Difficulties with the Electromagnetic Field Theory of Consciousness

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Abstract:

The author's version of the electromagnetic field theory of consciousness is stated briefly and then three difficulties with the theory are discussed. The first is a purely technical problem: how to measure accurately enough the spatial properties of the fields which are proposed to be conscious and then how to generate these artificially, so that the theory can be tested. The second difficulty might also be merely technical, or it might be substantive and fatal to the theory. This is that present measurements seem to show a non-constant relationship between brain-generated electromagnetic fields and sensation. The third difficulty involves the basic question of whether consciousness per se has any direct effect on the brain. As an afterword, the disproportionate contribution of synchronously firing neurons to conscious percepts is simply explained in terms of the electromagnetic field theory of consciousness. Susan Pockett Difficulties with the Electromagnetic Field Theory of Consciousness Abstract: The author's version of the electromagnetic field theory of consciousness is stated briefly and then three difficulties with the theory are discussed. The first is a purely technical problem: how to measure accurately enough the spatial properties of the fields which are proposed to be conscious and then how to generate these artificially, so that the theory can be tested. The second difficulty might also be merely technical, or it might be substantive and fatal to the theory. This is that present measurements seem to show a non-constant relationship between brain-generated electromagnetic fields and sensation. The third difficulty involves the basic question of whether consciousness per se has any direct effect on the brain. As an afterword, the disproportionate contribution of synchronously firing neurons to conscious percepts is simply explained in terms of the electromagnetic field theory of consciousness.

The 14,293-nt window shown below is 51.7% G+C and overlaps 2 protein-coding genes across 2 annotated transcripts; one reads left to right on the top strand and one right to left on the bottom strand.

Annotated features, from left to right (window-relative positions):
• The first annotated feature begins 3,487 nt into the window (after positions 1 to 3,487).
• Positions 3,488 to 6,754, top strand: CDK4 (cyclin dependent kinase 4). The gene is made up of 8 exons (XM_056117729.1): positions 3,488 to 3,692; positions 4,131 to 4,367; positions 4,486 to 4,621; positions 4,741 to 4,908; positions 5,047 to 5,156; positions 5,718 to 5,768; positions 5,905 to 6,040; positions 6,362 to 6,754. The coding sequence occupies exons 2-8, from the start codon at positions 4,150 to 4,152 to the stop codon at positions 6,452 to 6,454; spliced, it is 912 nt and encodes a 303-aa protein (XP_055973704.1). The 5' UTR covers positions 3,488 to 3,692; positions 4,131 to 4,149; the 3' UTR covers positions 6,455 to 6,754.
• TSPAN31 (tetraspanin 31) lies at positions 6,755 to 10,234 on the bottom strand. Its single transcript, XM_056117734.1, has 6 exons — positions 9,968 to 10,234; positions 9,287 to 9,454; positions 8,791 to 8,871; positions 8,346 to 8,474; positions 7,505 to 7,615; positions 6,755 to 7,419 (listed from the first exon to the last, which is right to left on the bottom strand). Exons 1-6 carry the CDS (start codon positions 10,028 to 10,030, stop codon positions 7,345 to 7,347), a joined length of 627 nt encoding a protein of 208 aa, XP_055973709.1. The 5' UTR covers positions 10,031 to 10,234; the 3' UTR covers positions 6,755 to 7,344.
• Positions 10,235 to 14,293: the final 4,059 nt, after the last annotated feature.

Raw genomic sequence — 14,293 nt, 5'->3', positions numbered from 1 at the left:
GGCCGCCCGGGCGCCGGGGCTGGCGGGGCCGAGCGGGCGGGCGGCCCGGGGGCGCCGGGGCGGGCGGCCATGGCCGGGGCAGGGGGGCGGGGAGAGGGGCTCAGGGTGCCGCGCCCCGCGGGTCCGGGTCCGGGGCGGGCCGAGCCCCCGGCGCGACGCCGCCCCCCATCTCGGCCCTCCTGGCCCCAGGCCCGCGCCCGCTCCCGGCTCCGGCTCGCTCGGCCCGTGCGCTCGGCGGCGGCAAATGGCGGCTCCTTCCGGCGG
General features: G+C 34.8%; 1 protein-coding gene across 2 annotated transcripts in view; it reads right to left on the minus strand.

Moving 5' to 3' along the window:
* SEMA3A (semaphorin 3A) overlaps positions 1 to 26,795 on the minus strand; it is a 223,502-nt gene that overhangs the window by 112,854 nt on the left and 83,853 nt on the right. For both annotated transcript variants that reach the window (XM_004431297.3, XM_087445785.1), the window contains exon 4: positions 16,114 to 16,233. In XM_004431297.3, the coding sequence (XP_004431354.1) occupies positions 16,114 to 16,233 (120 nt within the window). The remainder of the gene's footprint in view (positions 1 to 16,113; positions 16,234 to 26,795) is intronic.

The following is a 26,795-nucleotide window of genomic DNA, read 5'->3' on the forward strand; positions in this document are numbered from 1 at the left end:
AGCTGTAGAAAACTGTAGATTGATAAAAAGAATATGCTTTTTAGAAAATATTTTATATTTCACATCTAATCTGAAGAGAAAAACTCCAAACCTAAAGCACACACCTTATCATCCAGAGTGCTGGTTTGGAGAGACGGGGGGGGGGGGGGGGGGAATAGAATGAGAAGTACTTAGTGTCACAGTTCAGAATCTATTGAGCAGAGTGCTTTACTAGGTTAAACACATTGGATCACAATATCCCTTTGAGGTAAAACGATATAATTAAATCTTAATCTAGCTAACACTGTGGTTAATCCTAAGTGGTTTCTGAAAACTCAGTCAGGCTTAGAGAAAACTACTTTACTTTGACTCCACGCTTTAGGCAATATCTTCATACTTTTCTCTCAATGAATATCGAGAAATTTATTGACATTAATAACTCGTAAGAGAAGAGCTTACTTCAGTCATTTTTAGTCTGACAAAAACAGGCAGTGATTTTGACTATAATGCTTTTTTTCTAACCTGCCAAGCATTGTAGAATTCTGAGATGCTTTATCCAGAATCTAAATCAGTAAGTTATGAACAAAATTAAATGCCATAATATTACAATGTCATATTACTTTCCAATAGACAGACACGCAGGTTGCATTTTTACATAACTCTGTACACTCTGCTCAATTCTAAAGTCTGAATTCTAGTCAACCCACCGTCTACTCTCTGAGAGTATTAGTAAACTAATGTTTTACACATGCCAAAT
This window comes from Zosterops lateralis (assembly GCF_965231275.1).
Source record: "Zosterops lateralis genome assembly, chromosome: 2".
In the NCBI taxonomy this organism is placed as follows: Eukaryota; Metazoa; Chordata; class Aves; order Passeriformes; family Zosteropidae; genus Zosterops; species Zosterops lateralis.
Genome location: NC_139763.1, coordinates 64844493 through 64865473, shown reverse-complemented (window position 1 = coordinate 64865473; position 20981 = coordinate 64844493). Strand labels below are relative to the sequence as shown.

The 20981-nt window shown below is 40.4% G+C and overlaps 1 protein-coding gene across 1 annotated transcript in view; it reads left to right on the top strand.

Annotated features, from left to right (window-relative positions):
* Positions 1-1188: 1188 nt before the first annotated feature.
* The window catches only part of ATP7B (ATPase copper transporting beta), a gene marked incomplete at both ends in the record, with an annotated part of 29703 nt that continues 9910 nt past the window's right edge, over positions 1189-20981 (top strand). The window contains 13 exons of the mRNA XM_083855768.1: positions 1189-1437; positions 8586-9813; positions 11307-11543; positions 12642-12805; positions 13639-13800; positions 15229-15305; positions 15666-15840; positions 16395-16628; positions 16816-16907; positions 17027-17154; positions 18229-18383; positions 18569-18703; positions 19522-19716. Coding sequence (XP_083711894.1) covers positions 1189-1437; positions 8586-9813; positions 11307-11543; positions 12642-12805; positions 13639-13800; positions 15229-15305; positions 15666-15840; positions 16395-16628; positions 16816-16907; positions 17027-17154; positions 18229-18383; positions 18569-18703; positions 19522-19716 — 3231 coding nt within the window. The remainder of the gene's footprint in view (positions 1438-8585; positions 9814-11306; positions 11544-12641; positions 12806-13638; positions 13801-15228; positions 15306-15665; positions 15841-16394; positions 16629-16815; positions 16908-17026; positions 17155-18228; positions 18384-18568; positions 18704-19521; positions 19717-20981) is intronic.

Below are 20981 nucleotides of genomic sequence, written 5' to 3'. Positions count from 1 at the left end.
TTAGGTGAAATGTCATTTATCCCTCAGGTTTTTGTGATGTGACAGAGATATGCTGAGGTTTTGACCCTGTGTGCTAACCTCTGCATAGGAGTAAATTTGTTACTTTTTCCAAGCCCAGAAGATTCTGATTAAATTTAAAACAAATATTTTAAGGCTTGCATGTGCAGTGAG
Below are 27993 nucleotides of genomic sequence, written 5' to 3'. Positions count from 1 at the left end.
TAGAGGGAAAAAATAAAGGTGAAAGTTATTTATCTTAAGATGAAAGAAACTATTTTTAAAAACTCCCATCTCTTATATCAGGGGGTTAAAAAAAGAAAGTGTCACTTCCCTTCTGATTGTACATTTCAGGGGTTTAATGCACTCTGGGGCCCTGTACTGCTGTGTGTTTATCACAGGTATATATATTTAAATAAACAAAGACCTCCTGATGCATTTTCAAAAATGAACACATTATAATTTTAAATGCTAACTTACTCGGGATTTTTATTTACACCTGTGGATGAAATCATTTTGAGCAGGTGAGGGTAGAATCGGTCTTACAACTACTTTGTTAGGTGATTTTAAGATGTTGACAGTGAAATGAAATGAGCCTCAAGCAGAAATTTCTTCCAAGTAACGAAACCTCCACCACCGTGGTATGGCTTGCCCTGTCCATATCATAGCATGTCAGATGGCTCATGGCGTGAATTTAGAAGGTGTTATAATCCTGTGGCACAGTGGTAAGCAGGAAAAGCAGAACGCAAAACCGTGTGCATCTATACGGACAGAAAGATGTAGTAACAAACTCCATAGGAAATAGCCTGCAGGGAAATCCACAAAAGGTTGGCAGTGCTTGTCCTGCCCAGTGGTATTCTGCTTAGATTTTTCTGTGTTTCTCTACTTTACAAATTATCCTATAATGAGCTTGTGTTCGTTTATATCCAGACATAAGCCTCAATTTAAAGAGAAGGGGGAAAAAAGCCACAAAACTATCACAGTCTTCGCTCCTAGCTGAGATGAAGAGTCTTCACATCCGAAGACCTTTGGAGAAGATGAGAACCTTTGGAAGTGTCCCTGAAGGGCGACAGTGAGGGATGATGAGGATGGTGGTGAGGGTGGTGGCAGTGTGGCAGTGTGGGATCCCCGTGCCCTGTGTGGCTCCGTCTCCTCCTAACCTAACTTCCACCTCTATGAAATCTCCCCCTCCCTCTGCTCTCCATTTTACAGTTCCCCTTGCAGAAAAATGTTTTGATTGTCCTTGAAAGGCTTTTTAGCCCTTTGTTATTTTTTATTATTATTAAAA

Document Type: Research Article

Affiliations: Department of Physics, University of Auckland, Private Bag 92019, Auckland, New Zealand. Email: s.pockett@auckland.ac.nz

Publication date: January 1, 2002

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